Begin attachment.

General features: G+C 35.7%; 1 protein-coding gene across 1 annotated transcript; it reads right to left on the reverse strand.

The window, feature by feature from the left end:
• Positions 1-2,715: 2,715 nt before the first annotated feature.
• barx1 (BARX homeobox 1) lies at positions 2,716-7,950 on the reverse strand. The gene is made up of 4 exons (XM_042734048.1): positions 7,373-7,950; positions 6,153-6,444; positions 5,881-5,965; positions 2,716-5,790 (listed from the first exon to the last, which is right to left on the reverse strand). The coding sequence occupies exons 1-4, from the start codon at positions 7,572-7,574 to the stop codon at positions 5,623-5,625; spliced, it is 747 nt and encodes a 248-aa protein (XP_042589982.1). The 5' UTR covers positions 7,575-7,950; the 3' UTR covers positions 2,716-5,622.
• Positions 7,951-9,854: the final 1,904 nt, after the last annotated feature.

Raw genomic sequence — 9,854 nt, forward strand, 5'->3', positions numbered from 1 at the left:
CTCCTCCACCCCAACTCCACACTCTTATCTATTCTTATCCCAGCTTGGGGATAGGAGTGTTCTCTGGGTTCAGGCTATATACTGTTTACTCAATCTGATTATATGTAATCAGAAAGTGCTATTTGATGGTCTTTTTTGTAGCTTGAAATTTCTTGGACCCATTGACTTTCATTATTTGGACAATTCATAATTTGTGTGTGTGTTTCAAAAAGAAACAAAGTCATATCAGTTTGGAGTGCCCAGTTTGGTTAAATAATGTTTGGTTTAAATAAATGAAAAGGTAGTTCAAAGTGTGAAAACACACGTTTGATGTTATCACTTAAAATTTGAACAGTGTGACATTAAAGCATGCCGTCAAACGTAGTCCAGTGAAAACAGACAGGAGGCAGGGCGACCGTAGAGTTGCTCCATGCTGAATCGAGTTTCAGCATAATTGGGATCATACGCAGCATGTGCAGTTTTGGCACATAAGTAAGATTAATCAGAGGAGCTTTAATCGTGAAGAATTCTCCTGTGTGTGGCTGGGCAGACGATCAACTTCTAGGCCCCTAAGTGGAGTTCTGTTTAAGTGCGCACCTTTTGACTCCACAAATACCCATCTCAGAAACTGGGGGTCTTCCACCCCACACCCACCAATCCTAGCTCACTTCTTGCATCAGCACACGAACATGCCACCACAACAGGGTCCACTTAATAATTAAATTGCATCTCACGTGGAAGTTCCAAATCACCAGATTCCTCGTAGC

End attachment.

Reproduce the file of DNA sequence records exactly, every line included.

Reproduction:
General features: G+C 35.7%; 1 protein-coding gene across 1 annotated transcript; it reads right to left on the reverse strand.

The window, feature by feature from the left end:
• Positions 1-2,715: 2,715 nt before the first annotated feature.
• barx1 (BARX homeobox 1) lies at positions 2,716-7,950 on the reverse strand. The gene is made up of 4 exons (XM_042734048.1): positions 7,373-7,950; positions 6,153-6,444; positions 5,881-5,965; positions 2,716-5,790 (listed from the first exon to the last, which is right to left on the reverse strand). The coding sequence occupies exons 1-4, from the start codon at positions 7,572-7,574 to the stop codon at positions 5,623-5,625; spliced, it is 747 nt and encodes a 248-aa protein (XP_042589982.1). The 5' UTR covers positions 7,575-7,950; the 3' UTR covers positions 2,716-5,622.
• Positions 7,951-9,854: the final 1,904 nt, after the last annotated feature.

Raw genomic sequence — 9,854 nt, forward strand, 5'->3', positions numbered from 1 at the left:
CTCCTCCACCCCAACTCCACACTCTTATCTATTCTTATCCCAGCTTGGGGATAGGAGTGTTCTCTGGGTTCAGGCTATATACTGTTTACTCAATCTGATTATATGTAATCAGAAAGTGCTATTTGATGGTCTTTTTTGTAGCTTGAAATTTCTTGGACCCATTGACTTTCATTATTTGGACAATTCATAATTTGTGTGTGTGTTTCAAAAAGAAACAAAGTCATATCAGTTTGGAGTGCCCAGTTTGGTTAAATAATGTTTGGTTTAAATAAATGAAAAGGTAGTTCAAAGTGTGAAAACACACGTTTGATGTTATCACTTAAAATTTGAACAGTGTGACATTAAAGCATGCCGTCAAACGTAGTCCAGTGAAAACAGACAGGAGGCAGGGCGACCGTAGAGTTGCTCCATGCTGAATCGAGTTTCAGCATAATTGGGATCATACGCAGCATGTGCAGTTTTGGCACATAAGTAAGATTAATCAGAGGAGCTTTAATCGTGAAGAATTCTCCTGTGTGTGGCTGGGCAGACGATCAACTTCTAGGCCCCTAAGTGGAGTTCTGTTTAAGTGCGCACCTTTTGACTCCACAAATACCCATCTCAGAAACTGGGGGTCTTCCACCCCACACCCACCAATCCTAGCTCACTTCTTGCATCAGCACACGAACATGCCACCACAACAGGGTCCACTTAATAATTAAATTGCATCTCACGTGGAAGTTCCAAATCACCAGATTCCTCGTAGC